Tea party (social gathering)
It is characterized by use of the best tea service for presenting tea (and often coffee as well), accompanied by thin sandwiches, sliced cake, little cakes and biscuits and perhaps scones, served on the best china. In warm climates, cool drinks may be offered as well; in cold climates, hot pastries may be added to the menu.
The tea party was a feature of great houses in the Victorian and Edwardian ages in the United Kingdom and the Gilded Age in the United States. It is somewhat passé today, but still survives in the rituals of some communities, (for example, the debutante tea in the U.S.). Teas are still given for visiting celebrities and honoured guests, or when a hostess desires to make a statement for a special occasion.
In general, during afternoon tea, servants stay outside of the room until asked to take dishes or bring new ones. Writing in 1922, Emily Post asserted that servants were never to enter the room unless rung for, or to bring in fresh water and dishes or to remove used dishes. A tea party is the only afternoon tea at which servants may remain. It is permissible for a formal tea to be given without help at all, as nothing has to be passed. In this case the hostess sets everything out and brings in boiling water after the guests are settled. At a tea party, as opposed to afternoon tea, ladies are required to wear "good" afternoon dresses or suits with perhaps hats and gloves (gloves are removed; in winter they are left with the coat) and gentlemen wear business suits.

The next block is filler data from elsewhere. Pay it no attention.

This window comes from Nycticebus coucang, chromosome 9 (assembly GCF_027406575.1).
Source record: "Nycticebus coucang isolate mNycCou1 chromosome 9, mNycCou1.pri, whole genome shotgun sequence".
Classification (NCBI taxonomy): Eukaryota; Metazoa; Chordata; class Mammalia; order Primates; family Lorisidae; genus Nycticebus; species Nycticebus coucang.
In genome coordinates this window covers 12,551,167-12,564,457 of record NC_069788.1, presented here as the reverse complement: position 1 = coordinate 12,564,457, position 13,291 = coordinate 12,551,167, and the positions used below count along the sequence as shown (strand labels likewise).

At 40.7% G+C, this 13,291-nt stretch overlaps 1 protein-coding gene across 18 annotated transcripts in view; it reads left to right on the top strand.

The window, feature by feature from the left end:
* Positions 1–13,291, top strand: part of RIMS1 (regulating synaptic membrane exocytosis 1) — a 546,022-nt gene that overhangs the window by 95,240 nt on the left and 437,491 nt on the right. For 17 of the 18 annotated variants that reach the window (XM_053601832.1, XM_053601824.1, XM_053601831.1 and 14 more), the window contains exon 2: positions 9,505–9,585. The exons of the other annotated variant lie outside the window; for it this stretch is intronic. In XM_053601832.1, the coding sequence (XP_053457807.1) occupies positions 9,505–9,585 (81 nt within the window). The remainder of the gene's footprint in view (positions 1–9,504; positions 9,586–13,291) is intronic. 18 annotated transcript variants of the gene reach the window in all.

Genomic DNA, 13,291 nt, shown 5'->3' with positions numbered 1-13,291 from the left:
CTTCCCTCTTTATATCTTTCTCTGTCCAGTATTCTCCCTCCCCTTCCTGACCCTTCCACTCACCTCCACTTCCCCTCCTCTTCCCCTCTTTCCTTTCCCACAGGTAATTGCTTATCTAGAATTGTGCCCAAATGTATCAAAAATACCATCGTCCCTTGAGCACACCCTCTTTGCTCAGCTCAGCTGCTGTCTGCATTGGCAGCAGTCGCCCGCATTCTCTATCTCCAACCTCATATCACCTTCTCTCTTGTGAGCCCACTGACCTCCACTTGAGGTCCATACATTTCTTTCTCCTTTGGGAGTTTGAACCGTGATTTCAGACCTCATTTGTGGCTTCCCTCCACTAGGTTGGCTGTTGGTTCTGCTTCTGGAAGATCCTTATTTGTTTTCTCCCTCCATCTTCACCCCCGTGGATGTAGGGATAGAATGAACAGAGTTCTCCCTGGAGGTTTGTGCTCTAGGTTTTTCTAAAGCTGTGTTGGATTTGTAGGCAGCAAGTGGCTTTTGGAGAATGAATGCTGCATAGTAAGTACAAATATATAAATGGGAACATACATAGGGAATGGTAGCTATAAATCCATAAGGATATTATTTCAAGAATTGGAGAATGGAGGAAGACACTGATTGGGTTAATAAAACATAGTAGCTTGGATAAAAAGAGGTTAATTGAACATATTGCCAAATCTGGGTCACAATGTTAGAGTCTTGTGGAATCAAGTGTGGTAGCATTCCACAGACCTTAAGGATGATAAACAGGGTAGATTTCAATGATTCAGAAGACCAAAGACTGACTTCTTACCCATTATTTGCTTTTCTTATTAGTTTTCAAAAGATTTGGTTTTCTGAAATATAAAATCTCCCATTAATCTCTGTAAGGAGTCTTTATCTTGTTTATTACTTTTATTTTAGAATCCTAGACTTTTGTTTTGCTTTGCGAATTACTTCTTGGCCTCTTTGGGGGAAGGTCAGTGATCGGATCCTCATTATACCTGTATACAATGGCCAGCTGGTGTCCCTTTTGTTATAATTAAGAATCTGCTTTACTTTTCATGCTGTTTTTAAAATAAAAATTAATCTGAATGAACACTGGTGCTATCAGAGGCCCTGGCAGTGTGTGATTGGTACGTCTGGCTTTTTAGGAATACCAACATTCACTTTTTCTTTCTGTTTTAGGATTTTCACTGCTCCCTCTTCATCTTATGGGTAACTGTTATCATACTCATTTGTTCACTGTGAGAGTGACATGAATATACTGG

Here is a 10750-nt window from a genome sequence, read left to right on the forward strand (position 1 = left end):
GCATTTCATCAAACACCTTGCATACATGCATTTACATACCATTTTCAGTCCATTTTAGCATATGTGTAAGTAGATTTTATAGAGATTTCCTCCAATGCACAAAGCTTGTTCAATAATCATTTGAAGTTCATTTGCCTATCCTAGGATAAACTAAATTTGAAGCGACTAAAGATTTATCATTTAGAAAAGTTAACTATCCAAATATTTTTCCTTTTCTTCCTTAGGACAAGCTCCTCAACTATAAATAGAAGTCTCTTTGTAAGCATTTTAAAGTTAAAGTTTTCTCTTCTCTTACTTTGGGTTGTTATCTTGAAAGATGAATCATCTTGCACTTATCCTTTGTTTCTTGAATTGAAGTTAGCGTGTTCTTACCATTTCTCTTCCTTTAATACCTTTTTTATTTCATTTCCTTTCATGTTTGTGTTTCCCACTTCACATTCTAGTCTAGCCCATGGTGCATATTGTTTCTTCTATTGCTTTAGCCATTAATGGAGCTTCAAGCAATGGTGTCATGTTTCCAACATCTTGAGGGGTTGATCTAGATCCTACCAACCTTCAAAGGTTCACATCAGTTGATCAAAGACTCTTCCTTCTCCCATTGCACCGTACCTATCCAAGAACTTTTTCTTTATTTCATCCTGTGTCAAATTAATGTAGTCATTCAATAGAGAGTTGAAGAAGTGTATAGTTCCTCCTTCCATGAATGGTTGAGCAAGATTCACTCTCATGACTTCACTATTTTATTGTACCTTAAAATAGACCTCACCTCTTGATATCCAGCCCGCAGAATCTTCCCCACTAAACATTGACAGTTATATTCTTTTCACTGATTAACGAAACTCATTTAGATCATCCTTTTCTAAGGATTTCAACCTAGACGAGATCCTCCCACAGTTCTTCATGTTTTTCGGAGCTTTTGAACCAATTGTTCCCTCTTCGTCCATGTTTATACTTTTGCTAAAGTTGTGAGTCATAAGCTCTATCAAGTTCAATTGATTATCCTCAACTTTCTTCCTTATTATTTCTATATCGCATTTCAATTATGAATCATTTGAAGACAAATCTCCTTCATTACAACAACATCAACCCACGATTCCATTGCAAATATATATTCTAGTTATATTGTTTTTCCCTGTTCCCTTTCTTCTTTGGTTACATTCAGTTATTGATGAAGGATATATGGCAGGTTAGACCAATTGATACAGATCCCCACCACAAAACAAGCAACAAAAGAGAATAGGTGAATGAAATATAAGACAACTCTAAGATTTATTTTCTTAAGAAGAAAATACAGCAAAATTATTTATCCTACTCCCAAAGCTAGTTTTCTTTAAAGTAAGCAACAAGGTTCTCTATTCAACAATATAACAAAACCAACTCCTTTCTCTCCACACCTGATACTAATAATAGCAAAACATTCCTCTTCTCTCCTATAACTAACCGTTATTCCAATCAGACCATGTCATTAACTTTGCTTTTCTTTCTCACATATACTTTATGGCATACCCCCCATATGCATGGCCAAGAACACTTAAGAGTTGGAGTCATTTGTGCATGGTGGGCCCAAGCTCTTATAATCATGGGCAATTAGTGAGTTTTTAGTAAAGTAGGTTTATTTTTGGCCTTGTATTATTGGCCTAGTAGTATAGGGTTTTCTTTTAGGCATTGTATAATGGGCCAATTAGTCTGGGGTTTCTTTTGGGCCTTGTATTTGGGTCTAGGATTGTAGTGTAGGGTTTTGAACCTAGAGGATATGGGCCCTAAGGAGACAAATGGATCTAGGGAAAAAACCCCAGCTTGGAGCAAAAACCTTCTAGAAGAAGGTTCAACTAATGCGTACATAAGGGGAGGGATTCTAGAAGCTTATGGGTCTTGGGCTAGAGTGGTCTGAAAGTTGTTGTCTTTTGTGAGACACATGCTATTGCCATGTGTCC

Notes and references
- Note that 21st Century writing would normally refer to a group of human females as "women", reflecting sensibilities about the use of sexist language. The term "ladies" is used advisedly here to denote a difference in social class. Through the mid-20th Century, a tea party would almost certainly be restricted to women of the upper socio-economic classes: "ladies". It was rare for males to be invited, unless the gathering was an all-male one. See more at lady.
- In this context, biscuit refers to the baked goods known in the US as cookies, rather than the US 'biscuit', which is more akin to the Commonwealth 'scone'
- In the Commonwealth, while scones may be served at afternoon tea, they have pride of place at what is known as a cream tea (sometimes, especially in Australia, referred to as a Devonshire Tea, with ensuing arguments about language usage).
- Emily Post's Etiquette: A Guide to Modern Manners. Elizabeth L. Post. 14th Edition. 1984.